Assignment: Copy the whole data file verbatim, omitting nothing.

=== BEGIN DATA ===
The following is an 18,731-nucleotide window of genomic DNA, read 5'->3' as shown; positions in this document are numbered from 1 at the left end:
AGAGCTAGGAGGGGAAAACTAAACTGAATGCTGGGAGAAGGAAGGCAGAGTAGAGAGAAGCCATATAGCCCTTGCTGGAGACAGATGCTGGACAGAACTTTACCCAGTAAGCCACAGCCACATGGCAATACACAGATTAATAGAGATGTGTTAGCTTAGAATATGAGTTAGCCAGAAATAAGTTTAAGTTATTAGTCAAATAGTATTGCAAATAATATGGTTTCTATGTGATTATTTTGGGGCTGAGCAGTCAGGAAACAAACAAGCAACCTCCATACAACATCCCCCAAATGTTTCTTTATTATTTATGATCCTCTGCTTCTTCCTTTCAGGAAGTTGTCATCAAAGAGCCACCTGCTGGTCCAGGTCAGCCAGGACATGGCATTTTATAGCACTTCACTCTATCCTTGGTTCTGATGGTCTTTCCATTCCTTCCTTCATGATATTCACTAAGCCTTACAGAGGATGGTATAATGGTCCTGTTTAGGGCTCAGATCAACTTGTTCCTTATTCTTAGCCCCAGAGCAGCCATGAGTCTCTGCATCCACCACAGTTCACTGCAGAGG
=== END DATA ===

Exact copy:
The following is an 18,731-nucleotide window of genomic DNA, read 5'->3' as shown; positions in this document are numbered from 1 at the left end:
AGAGCTAGGAGGGGAAAACTAAACTGAATGCTGGGAGAAGGAAGGCAGAGTAGAGAGAAGCCATATAGCCCTTGCTGGAGACAGATGCTGGACAGAACTTTACCCAGTAAGCCACAGCCACATGGCAATACACAGATTAATAGAGATGTGTTAGCTTAGAATATGAGTTAGCCAGAAATAAGTTTAAGTTATTAGTCAAATAGTATTGCAAATAATATGGTTTCTATGTGATTATTTTGGGGCTGAGCAGTCAGGAAACAAACAAGCAACCTCCATACAACATCCCCCAAATGTTTCTTTATTATTTATGATCCTCTGCTTCTTCCTTTCAGGAAGTTGTCATCAAAGAGCCACCTGCTGGTCCAGGTCAGCCAGGACATGGCATTTTATAGCACTTCACTCTATCCTTGGTTCTGATGGTCTTTCCATTCCTTCCTTCATGATATTCACTAAGCCTTACAGAGGATGGTATAATGGTCCTGTTTAGGGCTCAGATCAACTTGTTCCTTATTCTTAGCCCCAGAGCAGCCATGAGTCTCTGCATCCACCACAGTTCACTGCAGAGG